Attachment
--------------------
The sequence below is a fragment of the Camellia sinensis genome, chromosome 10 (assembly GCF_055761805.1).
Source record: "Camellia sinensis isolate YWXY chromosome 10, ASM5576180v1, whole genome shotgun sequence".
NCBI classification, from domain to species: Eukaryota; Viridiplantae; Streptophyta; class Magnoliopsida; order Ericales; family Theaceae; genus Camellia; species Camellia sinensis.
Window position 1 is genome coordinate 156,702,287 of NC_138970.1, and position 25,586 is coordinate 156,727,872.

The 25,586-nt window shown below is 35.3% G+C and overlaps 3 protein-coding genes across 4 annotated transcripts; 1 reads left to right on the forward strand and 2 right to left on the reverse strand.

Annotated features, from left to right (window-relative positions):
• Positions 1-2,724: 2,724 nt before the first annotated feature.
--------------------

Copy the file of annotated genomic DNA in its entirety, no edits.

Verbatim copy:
The sequence below is a fragment of the Camellia sinensis genome, chromosome 10 (assembly GCF_055761805.1).
Source record: "Camellia sinensis isolate YWXY chromosome 10, ASM5576180v1, whole genome shotgun sequence".
NCBI classification, from domain to species: Eukaryota; Viridiplantae; Streptophyta; class Magnoliopsida; order Ericales; family Theaceae; genus Camellia; species Camellia sinensis.
Window position 1 is genome coordinate 156,702,287 of NC_138970.1, and position 25,586 is coordinate 156,727,872.

The 25,586-nt window shown below is 35.3% G+C and overlaps 3 protein-coding genes across 4 annotated transcripts; 1 reads left to right on the forward strand and 2 right to left on the reverse strand.

Annotated features, from left to right (window-relative positions):
• Positions 1-2,724: 2,724 nt before the first annotated feature.